By Kelsey Davenport

Pakistan last month tested a nuclear-capable ballistic missile that officials in Islamabad say has a range that makes it capable of reaching targets in all of India and parts of the Middle East.

A Shaheen-3 was test-fired into the Arabian Sea on March 9, the officials said. The Shaheen-3 is a medium-range ballistic missile capable of delivering a nuclear warhead 2,750 kilometers, according to Pakistani officials. Earlier versions of the missile had an estimated range of 2,500 kilometers with a nuclear payload.

Lt. Gen. Zubair Mahmood Hayat, the director of the strategic plans division of Pakistan’s National Command Authority, said on March 9 that the successful test was a “milestone of historic significance.”

He said the purpose of the test was to validate “various design and technical parameters of the weapon system at maximum range.”

While rival India recently has focused on developing long-range systems, including the Agni-5, which has range of 5,000 kilometers, Pakistan has focused its ballistic and cruise missile activities on shorter-range systems. (See ACT, October 2013.)

In February, days after India’s most recent test of the Agni-5, Pakistan tested an air-launched cruise missile, the Raad. It is a nuclear-capable cruise missile with a range of about 350 kilometers and incorporates “stealth capabilities,” according to a Feb. 2 release from the Inter Services Public Relations office, a press branch of Pakistan’s military. Pakistan has been developing the Raad for the past several years.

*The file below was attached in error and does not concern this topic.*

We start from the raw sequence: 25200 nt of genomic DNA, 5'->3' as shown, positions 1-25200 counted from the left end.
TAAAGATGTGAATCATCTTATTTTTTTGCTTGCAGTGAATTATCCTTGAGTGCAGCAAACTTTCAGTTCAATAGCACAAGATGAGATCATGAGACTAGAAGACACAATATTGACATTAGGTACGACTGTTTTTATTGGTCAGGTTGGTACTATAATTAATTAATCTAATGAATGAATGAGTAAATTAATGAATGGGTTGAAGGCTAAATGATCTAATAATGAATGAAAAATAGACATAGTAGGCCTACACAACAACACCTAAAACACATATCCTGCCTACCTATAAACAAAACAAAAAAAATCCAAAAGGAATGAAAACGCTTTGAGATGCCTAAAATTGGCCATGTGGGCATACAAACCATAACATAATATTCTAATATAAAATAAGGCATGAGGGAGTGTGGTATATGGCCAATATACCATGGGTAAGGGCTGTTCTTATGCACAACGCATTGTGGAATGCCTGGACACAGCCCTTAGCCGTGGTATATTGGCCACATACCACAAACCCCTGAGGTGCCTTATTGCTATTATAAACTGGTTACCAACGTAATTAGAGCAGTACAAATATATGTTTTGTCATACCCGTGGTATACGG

Hayat said the Feb. 2 test was a “major step toward strengthening Pakistan’s full spectrum minimum credible deterrence.”

Pakistan last month tested a nuclear-capable ballistic missile that officials in Islamabad say has a range that makes it capable of reaching targets in all of India and parts of the Middle East.

The Enduring Power of Bad Ideas: ‘Cold Start’ and Battlefield Nuclear Weapons in South Asia

November 2014

By Jaganath Sankaran